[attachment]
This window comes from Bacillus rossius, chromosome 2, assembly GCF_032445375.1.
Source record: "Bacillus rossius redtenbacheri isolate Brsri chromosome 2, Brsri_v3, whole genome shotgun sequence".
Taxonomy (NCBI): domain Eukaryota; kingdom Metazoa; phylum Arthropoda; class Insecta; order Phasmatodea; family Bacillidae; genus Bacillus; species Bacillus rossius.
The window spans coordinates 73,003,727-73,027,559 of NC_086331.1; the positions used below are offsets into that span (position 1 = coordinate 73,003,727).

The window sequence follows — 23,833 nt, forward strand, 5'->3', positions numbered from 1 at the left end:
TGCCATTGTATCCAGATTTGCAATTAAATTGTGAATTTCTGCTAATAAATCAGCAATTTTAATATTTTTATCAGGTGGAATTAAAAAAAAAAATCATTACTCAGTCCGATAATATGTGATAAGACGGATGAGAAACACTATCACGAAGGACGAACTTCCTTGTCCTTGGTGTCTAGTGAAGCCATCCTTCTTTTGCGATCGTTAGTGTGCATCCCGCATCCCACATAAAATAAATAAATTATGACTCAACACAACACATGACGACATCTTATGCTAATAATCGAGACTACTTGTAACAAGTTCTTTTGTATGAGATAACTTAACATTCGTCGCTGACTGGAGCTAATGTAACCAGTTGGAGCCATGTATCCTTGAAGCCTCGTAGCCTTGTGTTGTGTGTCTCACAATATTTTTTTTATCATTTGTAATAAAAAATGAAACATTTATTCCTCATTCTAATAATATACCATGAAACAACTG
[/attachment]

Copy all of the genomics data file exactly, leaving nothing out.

This window comes from Bacillus rossius, chromosome 2, assembly GCF_032445375.1.
Source record: "Bacillus rossius redtenbacheri isolate Brsri chromosome 2, Brsri_v3, whole genome shotgun sequence".
Taxonomy (NCBI): domain Eukaryota; kingdom Metazoa; phylum Arthropoda; class Insecta; order Phasmatodea; family Bacillidae; genus Bacillus; species Bacillus rossius.
The window spans coordinates 73,003,727-73,027,559 of NC_086331.1; the positions used below are offsets into that span (position 1 = coordinate 73,003,727).

The window sequence follows — 23,833 nt, forward strand, 5'->3', positions numbered from 1 at the left end:
TGCCATTGTATCCAGATTTGCAATTAAATTGTGAATTTCTGCTAATAAATCAGCAATTTTAATATTTTTATCAGGTGGAATTAAAAAAAAAAATCATTACTCAGTCCGATAATATGTGATAAGACGGATGAGAAACACTATCACGAAGGACGAACTTCCTTGTCCTTGGTGTCTAGTGAAGCCATCCTTCTTTTGCGATCGTTAGTGTGCATCCCGCATCCCACATAAAATAAATAAATTATGACTCAACACAACACATGACGACATCTTATGCTAATAATCGAGACTACTTGTAACAAGTTCTTTTGTATGAGATAACTTAACATTCGTCGCTGACTGGAGCTAATGTAACCAGTTGGAGCCATGTATCCTTGAAGCCTCGTAGCCTTGTGTTGTGTGTCTCACAATATTTTTTTTATCATTTGTAATAAAAAATGAAACATTTATTCCTCATTCTAATAATATACCATGAAACAACTG